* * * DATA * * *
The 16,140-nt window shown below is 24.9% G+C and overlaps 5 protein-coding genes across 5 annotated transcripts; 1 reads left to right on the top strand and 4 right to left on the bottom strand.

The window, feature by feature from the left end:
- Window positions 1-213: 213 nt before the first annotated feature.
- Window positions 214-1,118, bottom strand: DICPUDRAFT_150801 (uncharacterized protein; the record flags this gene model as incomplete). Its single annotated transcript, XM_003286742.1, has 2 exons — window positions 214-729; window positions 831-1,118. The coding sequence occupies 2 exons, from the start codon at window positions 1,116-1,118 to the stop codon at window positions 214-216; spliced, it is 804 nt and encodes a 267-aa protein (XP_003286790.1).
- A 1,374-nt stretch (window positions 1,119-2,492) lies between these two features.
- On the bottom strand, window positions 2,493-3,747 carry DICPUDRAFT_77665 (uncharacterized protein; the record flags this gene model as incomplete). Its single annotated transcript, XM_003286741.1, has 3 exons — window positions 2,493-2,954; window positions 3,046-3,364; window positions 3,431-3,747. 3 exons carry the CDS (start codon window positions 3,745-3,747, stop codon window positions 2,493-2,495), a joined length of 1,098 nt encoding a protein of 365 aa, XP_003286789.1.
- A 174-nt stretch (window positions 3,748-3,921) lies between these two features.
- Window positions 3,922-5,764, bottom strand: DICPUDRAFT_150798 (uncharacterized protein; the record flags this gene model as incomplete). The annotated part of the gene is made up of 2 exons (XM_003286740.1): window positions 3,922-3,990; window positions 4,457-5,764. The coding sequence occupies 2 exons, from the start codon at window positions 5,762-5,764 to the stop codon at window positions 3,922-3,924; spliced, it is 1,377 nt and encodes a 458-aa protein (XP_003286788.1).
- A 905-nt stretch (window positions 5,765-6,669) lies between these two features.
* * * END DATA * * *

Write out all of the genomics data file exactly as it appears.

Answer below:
The 16,140-nt window shown below is 24.9% G+C and overlaps 5 protein-coding genes across 5 annotated transcripts; 1 reads left to right on the top strand and 4 right to left on the bottom strand.

The window, feature by feature from the left end:
- Window positions 1-213: 213 nt before the first annotated feature.
- Window positions 214-1,118, bottom strand: DICPUDRAFT_150801 (uncharacterized protein; the record flags this gene model as incomplete). Its single annotated transcript, XM_003286742.1, has 2 exons — window positions 214-729; window positions 831-1,118. The coding sequence occupies 2 exons, from the start codon at window positions 1,116-1,118 to the stop codon at window positions 214-216; spliced, it is 804 nt and encodes a 267-aa protein (XP_003286790.1).
- A 1,374-nt stretch (window positions 1,119-2,492) lies between these two features.
- On the bottom strand, window positions 2,493-3,747 carry DICPUDRAFT_77665 (uncharacterized protein; the record flags this gene model as incomplete). Its single annotated transcript, XM_003286741.1, has 3 exons — window positions 2,493-2,954; window positions 3,046-3,364; window positions 3,431-3,747. 3 exons carry the CDS (start codon window positions 3,745-3,747, stop codon window positions 2,493-2,495), a joined length of 1,098 nt encoding a protein of 365 aa, XP_003286789.1.
- A 174-nt stretch (window positions 3,748-3,921) lies between these two features.
- Window positions 3,922-5,764, bottom strand: DICPUDRAFT_150798 (uncharacterized protein; the record flags this gene model as incomplete). The annotated part of the gene is made up of 2 exons (XM_003286740.1): window positions 3,922-3,990; window positions 4,457-5,764. The coding sequence occupies 2 exons, from the start codon at window positions 5,762-5,764 to the stop codon at window positions 3,922-3,924; spliced, it is 1,377 nt and encodes a 458-aa protein (XP_003286788.1).
- A 905-nt stretch (window positions 5,765-6,669) lies between these two features.